Today’s news:

Followers of Tenrikyo open Flushing temple to non-adherents

The Tenrikyo Mission New York Center in Flushing opened its doors to all Saturday afternoon, exposing residents from across the city to a religion many in the area may have never heard of.

Although it has 2 million followers worldwide, Tenrikyo is a relatively unknown religion on the East Coast, where only five temples exist, the one in Flushing being its East Coast headquarters.

Started in Tenri, Japan, in 1838, the discipline has grown and ever more followers have learned to live according to its tenets, which emphasize that all people should live “the joyous life,” which they believe is the reason for humanity’s existence.

“The ultimate purpose of this religion is to have joyous life in this world. This is our purpose,” said Hidetoshi Sasaki, a secretary at the center, which has more than 300 members.

As such, the center hosts twice-daily services featuring music and prayer, and once a month hosts a larger celebratory service that draws more than 100 people and includes extensive performances, prayer and a large meal.

Michael Yuge, the center’s administrative director, helped explain the religion to visitors, who stopped by the center at 42-19 147th St. as part of the annual citywide Open House New York initiative.

“The services are to sweep the dust of our minds. We use the metaphor of dust to represent our selfish tendencies. It’s a natural tendency to do things that are self-centered. But if we can clear our minds, we can come closer to the natural intention of God, which is to live in harmony,” he said.

The building is an architectural wonder in and of itself, which is why the temple has been part of the Open House New York program, showing shows off New York’s most interesting edifices, both years since construction was completed in November 2008.

The structure is built in a Japanese style but with modern accoutrements, such as heated floors made of recycled tires, a graded paint scheme that gets brighter toward the front of the room and directs eyes that way, exterior cement panels that increase in size as they reach the back of the building — or, as Yuge put it, as they get closer to God.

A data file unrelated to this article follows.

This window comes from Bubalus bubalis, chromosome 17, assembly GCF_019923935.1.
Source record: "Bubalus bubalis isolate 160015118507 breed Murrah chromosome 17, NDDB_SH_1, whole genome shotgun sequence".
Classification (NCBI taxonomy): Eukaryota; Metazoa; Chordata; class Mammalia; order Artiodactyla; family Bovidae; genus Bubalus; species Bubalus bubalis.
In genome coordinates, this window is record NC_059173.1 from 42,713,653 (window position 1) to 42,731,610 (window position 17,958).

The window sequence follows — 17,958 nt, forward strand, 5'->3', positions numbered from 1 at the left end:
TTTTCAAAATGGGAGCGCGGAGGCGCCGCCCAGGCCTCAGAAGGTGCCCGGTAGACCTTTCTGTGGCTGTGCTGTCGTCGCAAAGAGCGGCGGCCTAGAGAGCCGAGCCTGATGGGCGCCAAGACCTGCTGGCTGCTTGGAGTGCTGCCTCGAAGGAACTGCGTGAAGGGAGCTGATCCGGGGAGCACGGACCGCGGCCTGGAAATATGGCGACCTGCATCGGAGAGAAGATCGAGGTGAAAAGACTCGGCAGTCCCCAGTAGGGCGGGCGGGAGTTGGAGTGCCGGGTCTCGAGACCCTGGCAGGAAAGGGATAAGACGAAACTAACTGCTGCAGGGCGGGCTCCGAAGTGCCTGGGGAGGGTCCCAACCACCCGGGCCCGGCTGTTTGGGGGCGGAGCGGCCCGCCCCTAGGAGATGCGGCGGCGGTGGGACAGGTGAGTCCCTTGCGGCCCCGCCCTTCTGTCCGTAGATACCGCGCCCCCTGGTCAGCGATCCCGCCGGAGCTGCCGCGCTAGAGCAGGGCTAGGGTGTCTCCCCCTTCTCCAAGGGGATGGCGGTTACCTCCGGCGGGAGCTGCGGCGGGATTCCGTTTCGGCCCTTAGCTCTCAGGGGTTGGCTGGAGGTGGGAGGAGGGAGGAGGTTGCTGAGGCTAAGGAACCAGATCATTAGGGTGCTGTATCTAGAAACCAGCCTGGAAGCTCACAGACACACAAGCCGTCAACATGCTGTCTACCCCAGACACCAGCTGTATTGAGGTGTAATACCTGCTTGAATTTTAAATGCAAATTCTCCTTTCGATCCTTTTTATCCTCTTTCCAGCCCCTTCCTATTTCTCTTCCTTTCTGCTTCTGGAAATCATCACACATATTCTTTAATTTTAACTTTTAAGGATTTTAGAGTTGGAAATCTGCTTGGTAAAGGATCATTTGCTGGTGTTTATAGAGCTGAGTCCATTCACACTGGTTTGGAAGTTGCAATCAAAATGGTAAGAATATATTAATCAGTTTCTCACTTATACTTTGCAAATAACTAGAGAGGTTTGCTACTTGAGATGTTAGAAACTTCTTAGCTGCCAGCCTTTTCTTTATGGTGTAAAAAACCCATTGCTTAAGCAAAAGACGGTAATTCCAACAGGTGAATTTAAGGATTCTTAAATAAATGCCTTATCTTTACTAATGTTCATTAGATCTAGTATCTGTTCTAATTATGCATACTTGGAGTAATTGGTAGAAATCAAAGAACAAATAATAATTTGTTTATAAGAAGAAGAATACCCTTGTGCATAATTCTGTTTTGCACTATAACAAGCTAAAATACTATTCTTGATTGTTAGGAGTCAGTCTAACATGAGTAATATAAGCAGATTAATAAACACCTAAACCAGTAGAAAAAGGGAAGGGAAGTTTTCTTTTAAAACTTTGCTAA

A total of 70 Tenrikyo temples exist throughout the United States, with the vast majority on the West Coast.

Oriana Leckert drove from Brooklyn to visit the temple because she said she likes to experience other cultures.

“I just think it’s a fascinating way to look at the city you spend all your time in, and an excuse to learn and have new adventures. We learned so much,” she said. “I’m an atheist and I think other religions are really interesting so this was a good chance to see something new and different.”

Yuge stressed that the church is an open one and that all are free to attend its services and become members.

“The church is not limited to Japanese people. It’s a universal religion. The fact that there aren’t many Japanese people in the area is not a problem,” he explained. “It’s all about the universal pursuit of a joyous life. We believe the intention of God was for us, God’s children, to work hand-in-hand with one another and with God to be in harmony.”

Reach reporter Connor Adams Sheets by e-mail at csheets@cnglocal.com or by phone at 718-260-4538.

Pin It
Print this story

Reader Feedback

Enter your comment below

By submitting this comment, you agree to the following terms:

You agree that you, and not TimesLedger.com or its affiliates, are fully responsible for the content that you post. You agree not to post any abusive, obscene, vulgar, slanderous, hateful, threatening or sexually-oriented material or any material that may violate applicable law; doing so may lead to the removal of your post and to your being permanently banned from posting to the site. You grant to TimesLedger.com the royalty-free, irrevocable, perpetual and fully sublicensable license to use, reproduce, modify, adapt, publish, translate, create derivative works from, distribute, perform and display such content in whole or in part world-wide and to incorporate it in other works in any form, media or technology now known or later developed.

CNG: Community Newspaper Group